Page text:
It’s amazing what can be done online these days. Despite being out of town and out of reach of the usual local sources, I have managed to finish up my history of the Rittenhouse Tavern, and for good measure added on a short history of the Rosemont Store, by depending entirely on online records.
The reason for limiting my research is that for the past 2+ weeks I’ve been on Vancouver Island, escaping New Jersey’s ragweed pollen (there is none in Vancouver). Despite the beauty all around us, it was a working vacation, because I knew that once I got home again, work would come to a halt for most of the ragweed season. So here is my last article for the time being—Rosemont Store and Tavern House (https://goodspeedhistories.
My history of these places pretty much stops with the 20th century, which means there is much more to say about both of them. There are folks still around who remember them as they were 50 or more years ago. One example—for many years Willis Carver owned the store, and there was also someone named “Place,” as you can see from this photo.
But there is only so much information one can cram into one article before it gets to be too overwhelming, and I have reached my limit with this one. Anyone who wants to share what they remember of these places is encouraged to add their thoughts to the comments section at the end of the article.
Along with this article I am publishing The Reading Family Tree (https://goodspeedhistories.
Because such important families are connected with Rosemont (Woolvertons, Readings and Rittenhouses, plus many more) I’ve decided to spend some more time on the properties there. During the ragweed hiatus, I’ll be doing some research on these families and their properties.
Lots more to report on today:
A Cemetery Saved
Just down the hill from Rosemont is one of the most historic cemeteries in the county—known as the Howell-Rittenhouse Cemetery in Prallsville. Recently, a celebration took place there (which I was unable to attend, being in Vancouver at the time).
Dave Reading and members of “The Mount Amwell Project” have worked diligently to make it possible for Stockton Borough to take ownership of the cemetery but also to hand over its maintenance to the organization. Like so many private cemeteries in the county, this one was an orphan for many years, unclaimed by anyone, which meant it was left to nature, and nature is not kind to abandoned cemeteries; it quickly buries them (so to speak). Here’s the article on NJ.com: Historic Howell graveyard (https://www.nj.com/hunterdon-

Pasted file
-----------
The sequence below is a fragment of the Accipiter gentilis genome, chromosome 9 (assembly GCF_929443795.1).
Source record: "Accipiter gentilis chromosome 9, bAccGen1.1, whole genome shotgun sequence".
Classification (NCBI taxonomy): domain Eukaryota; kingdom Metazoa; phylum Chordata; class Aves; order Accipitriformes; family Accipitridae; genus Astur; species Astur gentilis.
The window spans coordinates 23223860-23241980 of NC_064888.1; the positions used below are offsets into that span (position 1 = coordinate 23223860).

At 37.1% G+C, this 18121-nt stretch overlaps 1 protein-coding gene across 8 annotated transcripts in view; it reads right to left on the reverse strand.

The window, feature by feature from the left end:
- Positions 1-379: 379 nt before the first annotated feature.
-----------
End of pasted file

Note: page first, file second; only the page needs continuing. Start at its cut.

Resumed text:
Congratulations to Stockton and to The Mount Amwell Project and to all the descendants of the Howells, Rittenhouses, Cavanaghs, Dalrymples, and Wrights who are buried there. For some history of these people see Rittenhouse Cemetery, parts one (https://goodspeedhistories.
Watersheds and Waterworks
Water is the organizing principle for this year’s history talks for the Hunterdon 300th, and on Tuesday, September 4th, Marilyn Cummings will give a talk on mapping the watersheds, creeks and brooks of the county. She will also discuss how early settlers made use of these water features, building bridges, mills, ferries and canals, and for good measure, the early roads that led to them. The talk, which is free, takes place at the Hunterdon County Library at 7:00 p.m. You can order a ticket here: Watershed Begat Waterworks (https://www.eventbrite.com/e/
And finally, here’s a bit of good news to Bucks County and Hunterdon researchers: 300 years of Bucks County Records (http://www2.philly.com/